Why did the Weimar Republic fail to stand up to Nazism?: PASS NOTES.
2. 1929-1933: The Depression
1. What were Hitler's Talents?
2. How did the party change following the Beer Hall Putsch?
3. How did the party change following the Depression?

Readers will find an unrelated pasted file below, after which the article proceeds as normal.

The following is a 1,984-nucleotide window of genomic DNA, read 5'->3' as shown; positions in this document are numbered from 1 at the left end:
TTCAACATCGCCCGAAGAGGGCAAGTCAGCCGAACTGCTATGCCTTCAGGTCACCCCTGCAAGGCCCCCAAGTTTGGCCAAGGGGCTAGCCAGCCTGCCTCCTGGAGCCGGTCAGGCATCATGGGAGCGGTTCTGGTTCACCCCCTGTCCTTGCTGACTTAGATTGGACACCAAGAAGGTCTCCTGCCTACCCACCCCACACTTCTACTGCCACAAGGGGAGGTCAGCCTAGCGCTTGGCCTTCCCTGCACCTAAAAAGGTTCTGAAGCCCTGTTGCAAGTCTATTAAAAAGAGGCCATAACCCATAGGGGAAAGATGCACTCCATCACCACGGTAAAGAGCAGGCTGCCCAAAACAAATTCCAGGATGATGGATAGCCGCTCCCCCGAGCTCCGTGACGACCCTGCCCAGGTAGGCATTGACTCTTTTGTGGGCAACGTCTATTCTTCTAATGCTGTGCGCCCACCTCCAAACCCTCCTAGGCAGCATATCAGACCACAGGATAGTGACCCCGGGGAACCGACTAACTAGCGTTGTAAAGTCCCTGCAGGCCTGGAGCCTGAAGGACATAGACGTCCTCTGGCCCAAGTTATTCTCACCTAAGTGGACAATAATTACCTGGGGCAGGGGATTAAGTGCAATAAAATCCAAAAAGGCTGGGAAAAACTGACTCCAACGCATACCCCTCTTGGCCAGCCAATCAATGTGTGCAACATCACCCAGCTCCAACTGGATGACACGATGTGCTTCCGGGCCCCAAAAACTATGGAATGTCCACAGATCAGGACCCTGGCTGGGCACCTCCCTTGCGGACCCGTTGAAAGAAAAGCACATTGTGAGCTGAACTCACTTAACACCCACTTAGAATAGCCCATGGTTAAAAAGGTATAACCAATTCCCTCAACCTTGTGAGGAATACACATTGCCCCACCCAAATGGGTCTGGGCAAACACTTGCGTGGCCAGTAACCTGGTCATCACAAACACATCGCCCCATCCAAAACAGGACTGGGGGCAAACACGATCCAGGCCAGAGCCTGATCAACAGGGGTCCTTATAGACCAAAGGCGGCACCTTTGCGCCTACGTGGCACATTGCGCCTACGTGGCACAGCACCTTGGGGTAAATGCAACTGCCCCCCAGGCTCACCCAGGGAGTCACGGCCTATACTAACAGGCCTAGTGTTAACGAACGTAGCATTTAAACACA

The 1930s were turbulent times in Germany's history. World War I had left the country in shambles and, as if that weren't enough, the people of Germany had been humiliated and stripped of their pride and dignity by the Allies. Germany's dream of becoming one of the strongest nations in the world no longer seemed to be a possibility and this caused resentment among the German people. It was clear that Germany needed some type of motivation to get itself back on its feet and this came in the form of a charismatic man, Adolf Hitler. Hitler, a man who knew what he wanted and would do anything to get it, single-handedly transformed a weary Germany into a deadly fascist state. In order to understand why exactly Hitler was able to make Germany a fascist state, we must study the effects that the end of World War I had on the country. Germany was left devastated and vulnerable at the end of the war. The Treaty of Versailles had left the country without a military and with a large debt that it just couldn't pay. Aside from that, it was forced to withdraw from its western territory where most of its coal and steel were located. This was a major implication for Germany because without these resources, it had no industrial growth (steel and coal are the forces behind industry), which meant that there was no money going into its economy. Without any economic development there was no way that Germany would be able to get out of debt. The Allies did not make any effort to help Germany during this time and left Germany to fend for itself (they seemed to be aware that this had been a mistake by the end World War II when they helped Japan out of its economic crisis; this is an example of history influencing future actions). The "humiliation imposed by the victors in the World War I, coupled with the hardship of the stagnant economy," created bitterness and anger in Germany (Berlet 1). This is the reason that, when the Allies tried to establish a new government in Germany, the German people were less than eager to embrace it. The French Revolution was a prime example that without a participant culture, there is no stability. Therefore, it is no surprise that the Weimar Republic failed so miserably in Germany. When it was introduced in 1918, it had the potential of molding Germany's government into a modern institution. It consisted of regular elections (this would later be referred to as the Reichstag), a proportional representative electoral system, and checks and balances. It was almost flawless as a formula for creating a modern institution but it did not make Germany stable by any means. Herein lies another lesson that many countries have learned the hard way: a modern institution does not, in itself, guarantee that a country will become stable. In Germany's case, there was no participant culture and, as a result, no trust in the government and no efficacy. Germans believed that people within their country were conspiring against them. They did not trust the government in the least and because of this suspicious attitude sought a scapegoat to blame for their suffering (the scapegoat, as we now know, would turn out to be the Jew). Germany was slowly falling apart and could not handle another crisis. Unfortunately, the Depression of 1929 was inevitable. It was also unfortunate that Keynsionism had not yet been conceived for, if it had, Germany might not have dug itself into a bigger hole. Because of its impoverished state and its inability to pay its reparatory debts, Germany began to produce more and more money until inflation was so high that its money became almost worthless (had Keynsionism been developed Germany...
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